to get as fit as a fiddle from her cold

Thomas1

Senior Member
polszczyzna warszawska
Hello, :)


I have some doubts about the following sentence:

It didn't take much time for her to get as fit as a fiddle from her cold.

Is it correct please? I am mostly concerned about the underlined part.


Thank you in advacne,
Tom
 
  • idialegre

    Senior Member
    USA English
    It sounds wrong to me. "Fit as a fiddle" is a cute phrase, but you don't get fit from something. I would say,

    It didn't take much time for her to recover from her cold and feel fit as a fiddle again.

    Or

    It didn't take much time for her to recover from her cold; she was fit as a fiddle in just a few days.
     

    tepatria

    Senior Member
    Canadian English
    "Fit as a fiddle" is a well used phrase, meaning you are very healthy. A fiddle is a violin, so you are as healthy as a violin. Does not make much sense, but we do say it. After she had a cold, it did not take her long to get healthy.
     

    Thomas1

    Senior Member
    polszczyzna warszawska
    Thanks. :)

    Another question;
    I am looking for something that could be used as a synonym of recover, but it has to meet two conditions:
    1) it has to include get;
    2) it has to be inserted into the gap in the following:
    It didn't take much time for her to _________ her cold.
    The options I came up with:
    get back to health from
    get better from
    get over
    get past

    Do they work?

    Tom
     

    Thomas1

    Senior Member
    polszczyzna warszawska
    "Fit as a fiddle" is a well used phrase, meaning you are very healthy. A fiddle is a violin, so you are as healthy as a violin. Does not make much sense, but we do say it. After she had a cold, it did not take her long to get healthy.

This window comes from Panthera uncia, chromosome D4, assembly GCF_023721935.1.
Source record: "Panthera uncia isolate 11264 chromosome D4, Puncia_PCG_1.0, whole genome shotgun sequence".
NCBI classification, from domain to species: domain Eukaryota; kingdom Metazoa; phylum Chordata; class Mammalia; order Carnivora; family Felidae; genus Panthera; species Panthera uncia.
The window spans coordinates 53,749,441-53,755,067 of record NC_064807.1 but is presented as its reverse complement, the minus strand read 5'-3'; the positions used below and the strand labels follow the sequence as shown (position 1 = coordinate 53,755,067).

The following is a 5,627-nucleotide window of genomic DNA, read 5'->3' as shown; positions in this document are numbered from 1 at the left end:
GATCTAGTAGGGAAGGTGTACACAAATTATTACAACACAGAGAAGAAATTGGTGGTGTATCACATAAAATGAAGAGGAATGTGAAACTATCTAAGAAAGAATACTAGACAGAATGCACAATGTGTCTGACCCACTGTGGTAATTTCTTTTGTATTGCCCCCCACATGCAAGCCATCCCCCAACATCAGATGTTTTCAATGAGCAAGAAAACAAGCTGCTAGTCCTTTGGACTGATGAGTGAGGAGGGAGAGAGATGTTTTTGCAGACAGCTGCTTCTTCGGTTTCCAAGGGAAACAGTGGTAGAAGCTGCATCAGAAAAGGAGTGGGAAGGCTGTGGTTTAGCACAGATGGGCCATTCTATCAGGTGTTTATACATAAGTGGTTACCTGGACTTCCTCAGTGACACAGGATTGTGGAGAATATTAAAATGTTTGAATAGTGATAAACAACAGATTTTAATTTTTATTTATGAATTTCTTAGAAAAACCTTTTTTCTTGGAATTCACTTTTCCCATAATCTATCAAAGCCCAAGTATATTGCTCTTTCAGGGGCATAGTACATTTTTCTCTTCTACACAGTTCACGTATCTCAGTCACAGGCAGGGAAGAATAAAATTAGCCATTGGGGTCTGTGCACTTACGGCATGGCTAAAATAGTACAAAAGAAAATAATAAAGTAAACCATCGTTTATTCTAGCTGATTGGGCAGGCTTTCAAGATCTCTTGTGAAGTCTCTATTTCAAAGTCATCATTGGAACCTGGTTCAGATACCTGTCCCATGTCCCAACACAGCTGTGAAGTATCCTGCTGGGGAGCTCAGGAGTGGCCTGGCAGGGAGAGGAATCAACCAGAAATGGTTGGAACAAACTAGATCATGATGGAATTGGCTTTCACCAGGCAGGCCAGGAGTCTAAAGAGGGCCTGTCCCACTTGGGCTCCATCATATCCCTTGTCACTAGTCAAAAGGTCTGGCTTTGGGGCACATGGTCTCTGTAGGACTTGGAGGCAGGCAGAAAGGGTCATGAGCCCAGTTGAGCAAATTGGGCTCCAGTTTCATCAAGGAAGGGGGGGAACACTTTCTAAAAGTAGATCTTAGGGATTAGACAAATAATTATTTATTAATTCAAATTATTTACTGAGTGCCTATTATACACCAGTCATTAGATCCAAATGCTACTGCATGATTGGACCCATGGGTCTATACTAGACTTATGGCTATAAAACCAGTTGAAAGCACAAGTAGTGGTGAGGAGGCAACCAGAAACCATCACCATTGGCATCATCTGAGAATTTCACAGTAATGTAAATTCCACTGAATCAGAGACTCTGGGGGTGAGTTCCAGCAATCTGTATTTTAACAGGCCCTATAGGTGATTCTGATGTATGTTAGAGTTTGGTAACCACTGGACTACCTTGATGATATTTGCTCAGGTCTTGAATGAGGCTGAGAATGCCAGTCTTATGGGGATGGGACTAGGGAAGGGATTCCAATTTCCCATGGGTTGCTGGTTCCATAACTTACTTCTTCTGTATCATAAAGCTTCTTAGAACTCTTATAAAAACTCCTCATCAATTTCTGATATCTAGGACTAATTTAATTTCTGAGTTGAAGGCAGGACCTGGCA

If it means very healthy, what's wrong with it in my sentence, please?


    Tom
     

    tepatria

    Senior Member
    Canadian English
    Thanks. :)

    Another question;
    I am looking for something that could be used as a synonym of recover, but it has to meet two conditions:
    1) it has to include get;
    2) it has to be inserted into the gap in the following:
    It didn't take much time for her to _________ her cold.
    The options I came up with:
    get back to health from
    get better from
    get over
    get past

    Do they work?

    Get over would be the best, get better from and get past would not be incorrect, but not as common. Get back to health from is not a way I would use myself.

    Tom
     

    AWordLover

    Senior Member
    USA English
    Hi,

    It's all about collocations.
    recover from X, you had X and got better

    It is not as common to say "get better from a cold/sickness".

    The following are (in my opinion) much more common.

    get better after X
    get back to health from after X
    get over X
    get better from treatment (the from means because of)
     
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